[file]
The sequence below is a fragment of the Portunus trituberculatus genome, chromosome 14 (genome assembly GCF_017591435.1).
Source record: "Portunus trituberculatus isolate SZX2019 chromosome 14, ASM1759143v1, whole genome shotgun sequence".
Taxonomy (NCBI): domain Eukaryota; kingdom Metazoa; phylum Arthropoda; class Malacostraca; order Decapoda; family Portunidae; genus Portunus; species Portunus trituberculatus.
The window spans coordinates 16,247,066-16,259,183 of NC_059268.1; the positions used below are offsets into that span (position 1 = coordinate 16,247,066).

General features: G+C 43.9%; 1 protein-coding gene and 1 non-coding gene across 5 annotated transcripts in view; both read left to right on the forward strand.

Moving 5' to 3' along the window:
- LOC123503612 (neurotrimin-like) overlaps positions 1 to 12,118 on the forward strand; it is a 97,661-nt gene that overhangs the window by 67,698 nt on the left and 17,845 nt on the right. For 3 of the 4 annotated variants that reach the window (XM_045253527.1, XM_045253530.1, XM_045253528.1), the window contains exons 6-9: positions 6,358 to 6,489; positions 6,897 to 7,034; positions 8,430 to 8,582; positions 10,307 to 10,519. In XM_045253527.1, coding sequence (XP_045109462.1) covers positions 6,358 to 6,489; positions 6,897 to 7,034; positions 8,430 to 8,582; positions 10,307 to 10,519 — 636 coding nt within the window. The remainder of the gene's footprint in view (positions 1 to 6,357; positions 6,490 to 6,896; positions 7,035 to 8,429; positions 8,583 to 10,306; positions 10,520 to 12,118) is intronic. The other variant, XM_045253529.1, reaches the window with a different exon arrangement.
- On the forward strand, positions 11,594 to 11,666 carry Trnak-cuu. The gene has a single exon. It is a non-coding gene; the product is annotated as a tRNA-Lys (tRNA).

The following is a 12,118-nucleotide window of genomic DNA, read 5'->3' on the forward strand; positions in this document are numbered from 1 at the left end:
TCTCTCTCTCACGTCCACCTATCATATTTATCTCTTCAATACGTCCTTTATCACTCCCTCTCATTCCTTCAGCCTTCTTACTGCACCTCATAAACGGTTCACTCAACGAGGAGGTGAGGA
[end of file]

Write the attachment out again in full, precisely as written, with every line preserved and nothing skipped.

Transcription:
The sequence below is a fragment of the Portunus trituberculatus genome, chromosome 14 (genome assembly GCF_017591435.1).
Source record: "Portunus trituberculatus isolate SZX2019 chromosome 14, ASM1759143v1, whole genome shotgun sequence".
Taxonomy (NCBI): domain Eukaryota; kingdom Metazoa; phylum Arthropoda; class Malacostraca; order Decapoda; family Portunidae; genus Portunus; species Portunus trituberculatus.
The window spans coordinates 16,247,066-16,259,183 of NC_059268.1; the positions used below are offsets into that span (position 1 = coordinate 16,247,066).

General features: G+C 43.9%; 1 protein-coding gene and 1 non-coding gene across 5 annotated transcripts in view; both read left to right on the forward strand.

Moving 5' to 3' along the window:
- LOC123503612 (neurotrimin-like) overlaps positions 1 to 12,118 on the forward strand; it is a 97,661-nt gene that overhangs the window by 67,698 nt on the left and 17,845 nt on the right. For 3 of the 4 annotated variants that reach the window (XM_045253527.1, XM_045253530.1, XM_045253528.1), the window contains exons 6-9: positions 6,358 to 6,489; positions 6,897 to 7,034; positions 8,430 to 8,582; positions 10,307 to 10,519. In XM_045253527.1, coding sequence (XP_045109462.1) covers positions 6,358 to 6,489; positions 6,897 to 7,034; positions 8,430 to 8,582; positions 10,307 to 10,519 — 636 coding nt within the window. The remainder of the gene's footprint in view (positions 1 to 6,357; positions 6,490 to 6,896; positions 7,035 to 8,429; positions 8,583 to 10,306; positions 10,520 to 12,118) is intronic. The other variant, XM_045253529.1, reaches the window with a different exon arrangement.
- On the forward strand, positions 11,594 to 11,666 carry Trnak-cuu. The gene has a single exon. It is a non-coding gene; the product is annotated as a tRNA-Lys (tRNA).

The following is a 12,118-nucleotide window of genomic DNA, read 5'->3' on the forward strand; positions in this document are numbered from 1 at the left end:
TCTCTCTCTCACGTCCACCTATCATATTTATCTCTTCAATACGTCCTTTATCACTCCCTCTCATTCCTTCAGCCTTCTTACTGCACCTCATAAACGGTTCACTCAACGAGGAGGTGAGGA